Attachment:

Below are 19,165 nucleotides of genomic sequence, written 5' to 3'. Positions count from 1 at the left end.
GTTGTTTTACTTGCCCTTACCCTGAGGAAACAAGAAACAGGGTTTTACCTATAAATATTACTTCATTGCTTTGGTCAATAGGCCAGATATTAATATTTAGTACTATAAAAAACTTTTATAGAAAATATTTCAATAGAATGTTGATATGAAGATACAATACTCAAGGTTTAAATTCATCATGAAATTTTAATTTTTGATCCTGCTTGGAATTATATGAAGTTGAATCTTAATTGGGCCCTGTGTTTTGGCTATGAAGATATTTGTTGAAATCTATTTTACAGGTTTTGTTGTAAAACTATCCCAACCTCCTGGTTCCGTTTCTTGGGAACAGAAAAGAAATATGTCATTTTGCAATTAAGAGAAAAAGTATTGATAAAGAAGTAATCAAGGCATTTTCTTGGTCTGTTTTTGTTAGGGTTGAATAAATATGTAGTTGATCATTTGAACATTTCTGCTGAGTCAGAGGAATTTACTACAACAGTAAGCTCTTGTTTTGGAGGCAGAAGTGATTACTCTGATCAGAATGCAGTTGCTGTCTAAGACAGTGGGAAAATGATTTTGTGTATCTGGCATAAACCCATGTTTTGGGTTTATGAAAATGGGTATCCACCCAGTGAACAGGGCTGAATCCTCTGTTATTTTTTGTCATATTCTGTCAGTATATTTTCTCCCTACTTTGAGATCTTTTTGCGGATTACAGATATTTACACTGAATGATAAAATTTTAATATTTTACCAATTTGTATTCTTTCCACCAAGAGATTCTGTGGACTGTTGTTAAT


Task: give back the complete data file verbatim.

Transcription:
Below are 19,165 nucleotides of genomic sequence, written 5' to 3'. Positions count from 1 at the left end.
GTTGTTTTACTTGCCCTTACCCTGAGGAAACAAGAAACAGGGTTTTACCTATAAATATTACTTCATTGCTTTGGTCAATAGGCCAGATATTAATATTTAGTACTATAAAAAACTTTTATAGAAAATATTTCAATAGAATGTTGATATGAAGATACAATACTCAAGGTTTAAATTCATCATGAAATTTTAATTTTTGATCCTGCTTGGAATTATATGAAGTTGAATCTTAATTGGGCCCTGTGTTTTGGCTATGAAGATATTTGTTGAAATCTATTTTACAGGTTTTGTTGTAAAACTATCCCAACCTCCTGGTTCCGTTTCTTGGGAACAGAAAAGAAATATGTCATTTTGCAATTAAGAGAAAAAGTATTGATAAAGAAGTAATCAAGGCATTTTCTTGGTCTGTTTTTGTTAGGGTTGAATAAATATGTAGTTGATCATTTGAACATTTCTGCTGAGTCAGAGGAATTTACTACAACAGTAAGCTCTTGTTTTGGAGGCAGAAGTGATTACTCTGATCAGAATGCAGTTGCTGTCTAAGACAGTGGGAAAATGATTTTGTGTATCTGGCATAAACCCATGTTTTGGGTTTATGAAAATGGGTATCCACCCAGTGAACAGGGCTGAATCCTCTGTTATTTTTTGTCATATTCTGTCAGTATATTTTCTCCCTACTTTGAGATCTTTTTGCGGATTACAGATATTTACACTGAATGATAAAATTTTAATATTTTACCAATTTGTATTCTTTCCACCAAGAGATTCTGTGGACTGTTGTTAAT